Dorm, Sweet Dorm
Five Boston-area businesses that’ll spoil college students almost as much as their parents do.
Without Mom and Dad around to pick up the slack, the average undergrad is likely to pass the semester toiling away on furniture made of cinder blocks and pizza boxes, recycling a single pair of socks, and dreaming up excuses for lost homework. Fortunately for the 265,000 university students rolling into Boston this month, help in getting organized is close at hand. These local professionals can pave the way for a smooth -—and relatively homey—transition to college life.
Nothing is less fun on move-in day than spending hours cobbling together an Ikea entertainment center. That’s where Dedham professional assembler Paul Dennehy comes in. He has a decade’s worth of experience working with all things assembly-required, and has yet to find a piece of furniture he can’t conquer (with or without instructions). And if a part is missing or damaged, he’ll arrange to have a replacement shipped to you, then return to finish the job. Starting at $45 per hour, 866-539-7285, pauledennehy.com.
Mary Roberts of RoomChi has lectured students at places like UC Berkeley and the University of Nevada, Las Vegas, on the relationship of furniture arrangement to general well-being. Locally, the Carlisle-based consultant offers one-on-one advice that aims to make small rooms feel larger, help separate work time and play time, and even encourage roommates to get along better. Among her most important fixes: orienting students’ beds and desks for maximum restfulness and productivity (in that order!). $108 per hour, 617-653-0370, roomchi.com.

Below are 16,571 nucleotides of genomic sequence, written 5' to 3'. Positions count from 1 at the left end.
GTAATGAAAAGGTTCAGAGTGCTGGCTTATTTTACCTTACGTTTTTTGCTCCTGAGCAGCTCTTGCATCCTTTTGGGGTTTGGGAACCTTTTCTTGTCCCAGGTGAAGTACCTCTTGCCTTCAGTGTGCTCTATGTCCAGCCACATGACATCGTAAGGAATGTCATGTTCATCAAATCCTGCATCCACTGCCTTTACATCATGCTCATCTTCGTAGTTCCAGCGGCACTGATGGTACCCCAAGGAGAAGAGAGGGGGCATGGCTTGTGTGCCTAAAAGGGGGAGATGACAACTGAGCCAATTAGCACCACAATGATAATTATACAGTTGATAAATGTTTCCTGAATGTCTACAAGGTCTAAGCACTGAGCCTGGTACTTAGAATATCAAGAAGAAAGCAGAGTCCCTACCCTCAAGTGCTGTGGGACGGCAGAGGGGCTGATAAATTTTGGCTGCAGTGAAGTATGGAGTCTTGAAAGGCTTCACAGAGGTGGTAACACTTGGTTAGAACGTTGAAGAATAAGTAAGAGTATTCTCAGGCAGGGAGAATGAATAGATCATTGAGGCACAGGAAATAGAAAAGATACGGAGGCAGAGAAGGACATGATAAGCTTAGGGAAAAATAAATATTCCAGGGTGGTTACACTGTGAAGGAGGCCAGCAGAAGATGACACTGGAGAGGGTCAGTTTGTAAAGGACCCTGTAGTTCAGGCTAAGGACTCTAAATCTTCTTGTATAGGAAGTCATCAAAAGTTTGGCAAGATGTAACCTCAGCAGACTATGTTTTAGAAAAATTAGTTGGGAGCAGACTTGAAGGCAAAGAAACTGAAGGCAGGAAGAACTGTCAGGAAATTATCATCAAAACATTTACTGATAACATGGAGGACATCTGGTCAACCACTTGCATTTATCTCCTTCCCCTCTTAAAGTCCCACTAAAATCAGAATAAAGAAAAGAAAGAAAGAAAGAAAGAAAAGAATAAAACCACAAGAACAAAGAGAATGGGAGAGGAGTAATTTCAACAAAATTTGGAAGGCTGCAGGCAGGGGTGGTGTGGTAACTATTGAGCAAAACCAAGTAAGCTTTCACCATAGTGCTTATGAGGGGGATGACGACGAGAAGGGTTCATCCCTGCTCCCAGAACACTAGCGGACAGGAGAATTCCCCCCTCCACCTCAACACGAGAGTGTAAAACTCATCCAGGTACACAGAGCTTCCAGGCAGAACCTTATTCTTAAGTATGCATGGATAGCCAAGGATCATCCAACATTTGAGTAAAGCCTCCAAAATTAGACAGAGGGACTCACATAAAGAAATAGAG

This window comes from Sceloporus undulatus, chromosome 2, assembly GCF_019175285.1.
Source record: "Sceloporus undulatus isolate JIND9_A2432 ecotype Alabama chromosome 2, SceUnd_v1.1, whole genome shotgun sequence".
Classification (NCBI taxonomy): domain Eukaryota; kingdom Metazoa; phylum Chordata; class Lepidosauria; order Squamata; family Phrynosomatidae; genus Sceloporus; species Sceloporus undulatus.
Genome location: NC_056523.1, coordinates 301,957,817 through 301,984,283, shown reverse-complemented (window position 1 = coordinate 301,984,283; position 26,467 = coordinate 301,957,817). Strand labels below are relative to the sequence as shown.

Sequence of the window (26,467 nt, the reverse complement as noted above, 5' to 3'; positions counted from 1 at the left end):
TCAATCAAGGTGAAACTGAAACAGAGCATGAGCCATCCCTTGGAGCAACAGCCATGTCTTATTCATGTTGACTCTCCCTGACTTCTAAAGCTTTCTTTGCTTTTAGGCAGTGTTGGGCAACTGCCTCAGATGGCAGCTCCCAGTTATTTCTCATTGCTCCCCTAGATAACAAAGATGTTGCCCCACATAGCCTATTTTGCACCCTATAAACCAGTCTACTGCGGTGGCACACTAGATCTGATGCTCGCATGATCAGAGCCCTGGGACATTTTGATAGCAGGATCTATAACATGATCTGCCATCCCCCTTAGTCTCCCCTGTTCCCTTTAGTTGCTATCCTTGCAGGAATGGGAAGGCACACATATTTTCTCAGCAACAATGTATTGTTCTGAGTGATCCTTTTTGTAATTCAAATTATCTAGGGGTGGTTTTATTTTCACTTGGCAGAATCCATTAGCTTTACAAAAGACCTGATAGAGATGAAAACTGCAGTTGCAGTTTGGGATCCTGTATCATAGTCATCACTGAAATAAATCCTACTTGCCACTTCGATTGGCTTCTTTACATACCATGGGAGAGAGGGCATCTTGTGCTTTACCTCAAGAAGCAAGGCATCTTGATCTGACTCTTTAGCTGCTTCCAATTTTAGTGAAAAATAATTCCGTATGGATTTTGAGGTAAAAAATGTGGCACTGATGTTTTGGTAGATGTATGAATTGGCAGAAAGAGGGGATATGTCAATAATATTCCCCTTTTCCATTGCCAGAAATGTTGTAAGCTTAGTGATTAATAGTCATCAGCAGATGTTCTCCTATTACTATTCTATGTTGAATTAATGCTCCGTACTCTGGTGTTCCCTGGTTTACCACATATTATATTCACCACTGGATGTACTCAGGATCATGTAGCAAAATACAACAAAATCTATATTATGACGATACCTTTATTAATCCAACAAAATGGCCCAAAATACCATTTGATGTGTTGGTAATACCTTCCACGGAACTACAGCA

Go on to the next page for three more dorm room helpers…
Many undergrads waste more time looking for their chemistry homework than actually doing it. Ann Marie Williams of Braintree’s Atmosphere Consulting is out to change that. Her in-depth client interviews reveal how students use their rooms—do they study at their desks or at the library?—and provide her with the raw material to tailor-design an organizing system. If Williams can’t repurpose a client’s existing storage solutions, she’ll hit the stores to find the perfect ones. $80 per hour, 781-356-0140, atmosphereconsulting.com.
Founded in 2003 by three local graduates, College Bellhop addresses the perennial bane of coeds (and their moms) everywhere: laundry day. In the once-a-week program, students simply leave their special laundry bag at a drop-off spot on Tuesdays—the company currently serves dorms at Boston University, MIT, Northeastern, and Tufts—and the bags are returned by Thursday with the clothes professionally laundered and folded. $299.99 for a load per week for one semester, $599.99 for two semesters, 617-600-1067, collegebellhop.com.
DormAid’s cleaning service started on the Harvard campus, and now serves most major colleges in the area. The platinum plan provides twice-weekly $60 cleanings for a full semester. And these aren’t cursory dustings: DormAid’s fully insured staffers work through a 21-point checklist, including vacuuming, changing bed linens, cleaning bathrooms, and folding clothes. Incidentally, the company also offers laundry service at most of the schools College Bellhop doesn’t yet serve. $59.95–$65.95 per cleaning, 888-436-7624, dormaid.com.